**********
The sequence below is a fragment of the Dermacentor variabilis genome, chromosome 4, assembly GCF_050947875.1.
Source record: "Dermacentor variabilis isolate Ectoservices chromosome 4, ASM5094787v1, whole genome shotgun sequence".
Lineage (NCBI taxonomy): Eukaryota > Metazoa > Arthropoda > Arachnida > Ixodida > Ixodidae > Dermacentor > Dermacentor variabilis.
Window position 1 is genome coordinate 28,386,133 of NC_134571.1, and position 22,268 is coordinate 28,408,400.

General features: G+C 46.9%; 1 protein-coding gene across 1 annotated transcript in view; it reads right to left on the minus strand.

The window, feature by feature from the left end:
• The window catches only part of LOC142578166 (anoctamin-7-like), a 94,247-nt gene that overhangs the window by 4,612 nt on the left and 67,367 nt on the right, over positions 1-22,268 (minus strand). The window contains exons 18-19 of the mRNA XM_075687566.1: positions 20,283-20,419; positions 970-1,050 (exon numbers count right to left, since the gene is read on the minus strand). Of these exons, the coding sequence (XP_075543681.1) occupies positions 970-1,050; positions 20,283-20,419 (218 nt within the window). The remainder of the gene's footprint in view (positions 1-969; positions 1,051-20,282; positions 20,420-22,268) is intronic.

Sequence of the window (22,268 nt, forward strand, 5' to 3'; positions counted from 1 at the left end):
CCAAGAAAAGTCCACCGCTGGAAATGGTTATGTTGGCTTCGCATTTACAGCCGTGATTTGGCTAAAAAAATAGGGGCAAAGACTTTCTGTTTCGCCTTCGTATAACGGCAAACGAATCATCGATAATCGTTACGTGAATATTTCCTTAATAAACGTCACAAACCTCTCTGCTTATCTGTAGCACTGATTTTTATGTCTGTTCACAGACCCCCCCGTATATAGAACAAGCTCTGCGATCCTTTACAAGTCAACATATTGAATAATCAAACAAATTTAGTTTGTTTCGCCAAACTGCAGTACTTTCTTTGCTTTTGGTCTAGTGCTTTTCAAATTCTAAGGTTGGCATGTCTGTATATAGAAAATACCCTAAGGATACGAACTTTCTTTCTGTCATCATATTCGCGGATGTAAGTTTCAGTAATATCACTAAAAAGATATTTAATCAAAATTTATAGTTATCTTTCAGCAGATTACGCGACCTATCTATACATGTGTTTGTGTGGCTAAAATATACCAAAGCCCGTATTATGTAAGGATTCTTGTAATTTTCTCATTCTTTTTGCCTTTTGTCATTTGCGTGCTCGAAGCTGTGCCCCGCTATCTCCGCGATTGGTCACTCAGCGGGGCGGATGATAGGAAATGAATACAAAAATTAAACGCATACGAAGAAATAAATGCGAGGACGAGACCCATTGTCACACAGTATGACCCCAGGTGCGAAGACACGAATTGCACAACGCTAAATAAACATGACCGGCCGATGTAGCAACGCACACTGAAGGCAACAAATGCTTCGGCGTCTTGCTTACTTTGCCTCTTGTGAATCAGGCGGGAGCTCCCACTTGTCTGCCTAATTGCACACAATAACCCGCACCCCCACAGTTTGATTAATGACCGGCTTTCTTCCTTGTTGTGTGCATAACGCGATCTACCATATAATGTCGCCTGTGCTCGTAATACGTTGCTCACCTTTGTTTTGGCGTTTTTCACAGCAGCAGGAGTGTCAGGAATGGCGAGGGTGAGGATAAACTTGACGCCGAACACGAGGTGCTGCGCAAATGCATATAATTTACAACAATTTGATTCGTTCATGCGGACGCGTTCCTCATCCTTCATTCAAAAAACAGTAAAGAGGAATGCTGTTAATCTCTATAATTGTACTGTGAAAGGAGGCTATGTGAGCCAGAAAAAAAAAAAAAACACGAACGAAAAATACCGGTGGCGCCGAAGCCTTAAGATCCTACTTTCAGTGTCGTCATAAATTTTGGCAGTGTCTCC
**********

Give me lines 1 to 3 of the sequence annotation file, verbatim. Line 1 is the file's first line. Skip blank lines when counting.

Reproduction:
The sequence below is a fragment of the Dermacentor variabilis genome, chromosome 4, assembly GCF_050947875.1.
Source record: "Dermacentor variabilis isolate Ectoservices chromosome 4, ASM5094787v1, whole genome shotgun sequence".
Lineage (NCBI taxonomy): Eukaryota > Metazoa > Arthropoda > Arachnida > Ixodida > Ixodidae > Dermacentor > Dermacentor variabilis.